Voter turnout for young people increased largely between the 2017 and 2020 elections, figures from the Electoral Commission show.
In the 18-24 age group, voter turnout for those enrolled to vote increased by 8.75% to 78.02% overall. Notably, voter turnout for Māori aged 18-24 increased by 7.9%.
Advance voting also increased for the 2020 General Election, with Electoral Commission figures showing that 1,976,996 people voted over the advance voting period last year compared to 1,240,740 in 2017.
Speaking to Craccum, University of Auckland politics lecturer Dr Lara Greaves highlighted the cannabis referendum as a key driver for youth voter turnout.
“People got to vote on an actual policy. Normally we refer to our representatives to sort out things like cannabis and euthanasia, but in this case they got to vote on the issue, and an issue that seems to matter to a lot of people and matter to a lot of young people,” says Greaves.
“In terms of Māori young people, [this is] an issue that those Māori young people know affects their group, and might not affect them but will affect their mates or their cousins. So I think that’s where we see that potential increase, because that’s such a huge increase for Māori young people in particular.”
According to Greaves, other potential reasons for the increase include a long advance voting period that increased accessibility and allowed young people to model behaviour to each other, as well as the COVID-19 lockdowns causing people to realise the influence of the government on their everyday lives and motivate them to vote.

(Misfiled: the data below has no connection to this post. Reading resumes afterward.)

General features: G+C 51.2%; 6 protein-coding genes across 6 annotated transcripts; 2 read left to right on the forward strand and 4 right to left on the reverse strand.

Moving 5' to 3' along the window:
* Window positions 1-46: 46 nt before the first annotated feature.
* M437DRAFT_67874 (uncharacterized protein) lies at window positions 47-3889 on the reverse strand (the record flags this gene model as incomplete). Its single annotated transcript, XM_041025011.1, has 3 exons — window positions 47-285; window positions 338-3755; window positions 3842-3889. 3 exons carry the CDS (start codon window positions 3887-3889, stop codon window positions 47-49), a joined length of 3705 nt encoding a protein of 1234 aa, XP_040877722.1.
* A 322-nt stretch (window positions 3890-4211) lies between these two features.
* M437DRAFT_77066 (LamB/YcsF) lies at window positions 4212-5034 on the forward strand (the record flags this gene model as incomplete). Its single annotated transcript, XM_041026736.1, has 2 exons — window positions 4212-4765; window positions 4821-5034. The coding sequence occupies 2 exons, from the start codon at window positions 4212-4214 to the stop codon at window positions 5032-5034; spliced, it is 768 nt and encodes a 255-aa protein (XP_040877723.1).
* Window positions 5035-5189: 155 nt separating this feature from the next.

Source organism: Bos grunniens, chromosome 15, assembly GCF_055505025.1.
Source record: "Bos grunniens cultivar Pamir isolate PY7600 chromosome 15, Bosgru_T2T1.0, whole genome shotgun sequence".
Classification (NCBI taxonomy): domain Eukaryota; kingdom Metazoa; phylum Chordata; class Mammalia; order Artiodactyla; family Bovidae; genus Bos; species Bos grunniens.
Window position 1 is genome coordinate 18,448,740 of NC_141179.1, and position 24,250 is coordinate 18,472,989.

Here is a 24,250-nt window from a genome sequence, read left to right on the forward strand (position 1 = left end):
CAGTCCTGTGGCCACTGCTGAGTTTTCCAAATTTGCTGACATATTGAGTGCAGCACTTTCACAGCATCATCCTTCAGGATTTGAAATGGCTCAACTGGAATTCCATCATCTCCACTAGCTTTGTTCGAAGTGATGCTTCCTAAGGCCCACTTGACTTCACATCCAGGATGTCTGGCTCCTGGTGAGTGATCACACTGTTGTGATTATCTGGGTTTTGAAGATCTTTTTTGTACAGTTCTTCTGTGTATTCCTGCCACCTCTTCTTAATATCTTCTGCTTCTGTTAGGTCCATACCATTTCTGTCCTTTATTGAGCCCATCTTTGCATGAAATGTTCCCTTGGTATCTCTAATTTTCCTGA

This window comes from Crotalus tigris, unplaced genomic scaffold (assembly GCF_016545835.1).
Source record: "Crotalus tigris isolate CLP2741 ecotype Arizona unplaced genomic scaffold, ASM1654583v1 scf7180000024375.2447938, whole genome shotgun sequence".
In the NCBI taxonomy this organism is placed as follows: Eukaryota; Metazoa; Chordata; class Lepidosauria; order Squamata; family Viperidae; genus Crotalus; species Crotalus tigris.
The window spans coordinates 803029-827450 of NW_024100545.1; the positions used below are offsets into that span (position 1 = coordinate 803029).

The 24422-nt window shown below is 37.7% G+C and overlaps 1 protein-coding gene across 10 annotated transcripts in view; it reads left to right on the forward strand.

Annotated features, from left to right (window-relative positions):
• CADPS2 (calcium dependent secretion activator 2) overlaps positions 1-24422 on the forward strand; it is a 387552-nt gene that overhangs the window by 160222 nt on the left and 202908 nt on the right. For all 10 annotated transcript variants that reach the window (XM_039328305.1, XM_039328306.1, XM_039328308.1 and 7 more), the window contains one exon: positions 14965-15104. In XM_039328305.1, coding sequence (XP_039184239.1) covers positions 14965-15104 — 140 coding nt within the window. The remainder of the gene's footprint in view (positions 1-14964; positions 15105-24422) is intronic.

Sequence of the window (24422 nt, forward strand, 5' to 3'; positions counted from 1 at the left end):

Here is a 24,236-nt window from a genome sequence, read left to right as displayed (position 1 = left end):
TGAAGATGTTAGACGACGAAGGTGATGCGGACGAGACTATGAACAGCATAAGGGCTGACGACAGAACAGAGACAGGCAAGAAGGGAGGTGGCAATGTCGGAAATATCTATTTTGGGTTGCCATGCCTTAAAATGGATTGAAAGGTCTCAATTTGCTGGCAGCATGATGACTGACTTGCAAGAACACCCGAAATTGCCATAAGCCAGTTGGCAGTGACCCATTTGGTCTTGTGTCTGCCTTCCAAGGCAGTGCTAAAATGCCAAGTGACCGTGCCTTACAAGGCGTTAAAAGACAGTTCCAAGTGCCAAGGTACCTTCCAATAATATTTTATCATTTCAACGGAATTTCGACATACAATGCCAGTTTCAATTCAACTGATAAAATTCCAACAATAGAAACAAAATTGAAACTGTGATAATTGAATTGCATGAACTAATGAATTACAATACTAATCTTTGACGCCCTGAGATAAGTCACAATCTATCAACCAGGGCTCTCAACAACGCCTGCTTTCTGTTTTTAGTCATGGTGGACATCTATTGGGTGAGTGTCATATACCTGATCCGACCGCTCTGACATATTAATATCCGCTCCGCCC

Prior to the 2020 election, Massey University lecturer Veronica Tawhai received a number of complaints regarding the experiences of Māori voters at polling places. These included polling staff being unable to find Māori names on the Māori roll, giving voters incorrect information regarding the Māori roll or in some cases being unaware of the Māori roll completely. As a result, last August Tawhai called for Māori roll specialists to be present at voting places.
“Māori and particularly young Māori are constantly criticised for either being uninformed, uninterested or apathetic when it comes to participating in political activities such as voting,” Tawhai told Newshub.
“And yet when our people attempt to be proactive in exercising our democratic rights, some are prevented from doing so due to ignorance amongst officials that are meant to be assisting in the process.”
Under our electoral rules, Māori can choose to enrol on either the Māori or general roll and therefore vote in either Māori or general electorates. However, Māori can only change rolls every five years, a condition that the Electoral Commission recommended to be changed in 2017 so that Māori could move freely between rolls. In 2017 over 19,000 Māori requested to move between rolls but were unable to.
Looking forward, Dr Greaves says that last year’s increased turnout is a positive sign for future elections.
“Voting is meant to be a habit. The whole idea is if you go when you’re a teenager to vote, you learn how to vote and then you’re more likely to do it as you age, and so I think that’s quite positive from the perspective that we’ve got this great increase in voter turnout in Māori under 25. Now next time when there’s not a referendum, or not a fun referendum, or a referendum that affects them, they’re going to be more likely to vote.”